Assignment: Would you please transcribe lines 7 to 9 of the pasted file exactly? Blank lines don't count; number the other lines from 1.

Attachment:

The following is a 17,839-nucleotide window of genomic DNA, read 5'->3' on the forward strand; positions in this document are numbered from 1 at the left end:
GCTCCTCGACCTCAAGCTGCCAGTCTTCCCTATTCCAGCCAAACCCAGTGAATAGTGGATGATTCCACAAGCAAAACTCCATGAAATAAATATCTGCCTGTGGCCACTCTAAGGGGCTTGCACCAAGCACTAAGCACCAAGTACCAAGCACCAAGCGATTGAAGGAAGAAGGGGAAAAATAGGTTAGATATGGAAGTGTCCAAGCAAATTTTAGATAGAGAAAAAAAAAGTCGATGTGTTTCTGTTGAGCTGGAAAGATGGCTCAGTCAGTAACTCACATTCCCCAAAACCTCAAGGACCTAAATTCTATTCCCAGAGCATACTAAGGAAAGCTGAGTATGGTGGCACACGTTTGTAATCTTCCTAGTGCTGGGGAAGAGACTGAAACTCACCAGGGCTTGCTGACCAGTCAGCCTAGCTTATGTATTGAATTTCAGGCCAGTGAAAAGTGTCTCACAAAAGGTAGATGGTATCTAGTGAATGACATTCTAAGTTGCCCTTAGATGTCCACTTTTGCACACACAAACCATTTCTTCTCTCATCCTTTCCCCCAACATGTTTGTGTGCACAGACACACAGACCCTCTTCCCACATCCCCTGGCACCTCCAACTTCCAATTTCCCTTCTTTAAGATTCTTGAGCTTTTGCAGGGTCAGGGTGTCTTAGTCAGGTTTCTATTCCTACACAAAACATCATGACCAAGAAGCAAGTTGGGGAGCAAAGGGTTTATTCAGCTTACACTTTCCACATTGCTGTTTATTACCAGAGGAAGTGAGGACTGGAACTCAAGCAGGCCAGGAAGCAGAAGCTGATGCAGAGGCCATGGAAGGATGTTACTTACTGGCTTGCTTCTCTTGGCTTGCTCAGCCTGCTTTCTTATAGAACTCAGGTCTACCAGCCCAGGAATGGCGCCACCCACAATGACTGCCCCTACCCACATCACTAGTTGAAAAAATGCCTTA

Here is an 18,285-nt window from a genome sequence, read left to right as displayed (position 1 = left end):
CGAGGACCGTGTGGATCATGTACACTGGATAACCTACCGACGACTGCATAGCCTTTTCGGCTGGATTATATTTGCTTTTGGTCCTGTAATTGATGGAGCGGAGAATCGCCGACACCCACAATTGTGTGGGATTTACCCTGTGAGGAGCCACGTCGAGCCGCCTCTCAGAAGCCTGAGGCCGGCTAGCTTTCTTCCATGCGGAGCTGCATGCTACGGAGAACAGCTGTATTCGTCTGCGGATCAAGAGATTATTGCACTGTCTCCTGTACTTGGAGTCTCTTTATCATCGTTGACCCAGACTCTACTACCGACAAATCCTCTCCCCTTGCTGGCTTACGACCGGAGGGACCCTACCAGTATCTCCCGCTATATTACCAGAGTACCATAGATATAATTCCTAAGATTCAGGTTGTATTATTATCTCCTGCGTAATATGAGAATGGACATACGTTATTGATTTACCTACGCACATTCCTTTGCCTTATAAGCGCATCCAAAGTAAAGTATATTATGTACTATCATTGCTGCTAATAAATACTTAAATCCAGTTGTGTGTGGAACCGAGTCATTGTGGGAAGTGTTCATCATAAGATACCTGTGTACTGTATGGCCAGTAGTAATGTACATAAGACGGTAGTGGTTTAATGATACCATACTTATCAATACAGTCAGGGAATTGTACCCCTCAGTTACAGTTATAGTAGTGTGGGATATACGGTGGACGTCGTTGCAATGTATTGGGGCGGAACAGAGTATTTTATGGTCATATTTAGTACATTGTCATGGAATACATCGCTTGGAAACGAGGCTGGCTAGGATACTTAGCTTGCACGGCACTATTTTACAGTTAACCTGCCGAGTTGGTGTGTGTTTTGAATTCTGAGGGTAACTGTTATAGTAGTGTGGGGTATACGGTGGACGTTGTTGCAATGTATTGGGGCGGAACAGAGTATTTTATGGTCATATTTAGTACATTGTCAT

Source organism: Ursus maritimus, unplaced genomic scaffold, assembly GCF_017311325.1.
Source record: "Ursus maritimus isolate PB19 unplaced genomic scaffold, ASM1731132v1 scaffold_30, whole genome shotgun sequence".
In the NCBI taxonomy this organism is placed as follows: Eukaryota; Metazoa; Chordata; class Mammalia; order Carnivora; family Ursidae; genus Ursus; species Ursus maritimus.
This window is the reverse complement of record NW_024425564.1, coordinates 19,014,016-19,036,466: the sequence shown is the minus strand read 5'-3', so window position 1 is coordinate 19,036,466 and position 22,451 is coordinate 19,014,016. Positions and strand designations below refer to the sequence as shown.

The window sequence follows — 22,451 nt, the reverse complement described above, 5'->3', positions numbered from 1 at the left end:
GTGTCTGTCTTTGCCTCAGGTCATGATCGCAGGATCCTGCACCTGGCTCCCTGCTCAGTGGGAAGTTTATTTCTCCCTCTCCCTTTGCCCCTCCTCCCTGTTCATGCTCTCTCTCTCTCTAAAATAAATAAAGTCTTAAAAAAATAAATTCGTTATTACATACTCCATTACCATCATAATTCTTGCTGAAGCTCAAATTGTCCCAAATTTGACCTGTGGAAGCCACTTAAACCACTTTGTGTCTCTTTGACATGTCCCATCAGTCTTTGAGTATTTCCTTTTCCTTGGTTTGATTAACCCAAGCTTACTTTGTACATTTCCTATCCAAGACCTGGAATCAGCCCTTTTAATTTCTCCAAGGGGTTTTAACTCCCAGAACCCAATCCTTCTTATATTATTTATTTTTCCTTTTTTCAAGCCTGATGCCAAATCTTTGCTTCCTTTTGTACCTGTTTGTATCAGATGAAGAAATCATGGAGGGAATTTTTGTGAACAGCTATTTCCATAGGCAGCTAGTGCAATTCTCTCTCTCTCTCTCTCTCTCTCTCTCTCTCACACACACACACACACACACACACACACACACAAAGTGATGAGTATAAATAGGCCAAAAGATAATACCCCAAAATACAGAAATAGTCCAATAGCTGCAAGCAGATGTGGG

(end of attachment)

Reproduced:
In the NCBI taxonomy this organism is placed as follows: Eukaryota; Metazoa; Chordata; class Mammalia; order Carnivora; family Ursidae; genus Ursus; species Ursus maritimus.
This window is the reverse complement of record NW_024425564.1, coordinates 19,014,016-19,036,466: the sequence shown is the minus strand read 5'-3', so window position 1 is coordinate 19,036,466 and position 22,451 is coordinate 19,014,016. Positions and strand designations below refer to the sequence as shown.

The window sequence follows — 22,451 nt, the reverse complement described above, 5'->3', positions numbered from 1 at the left end: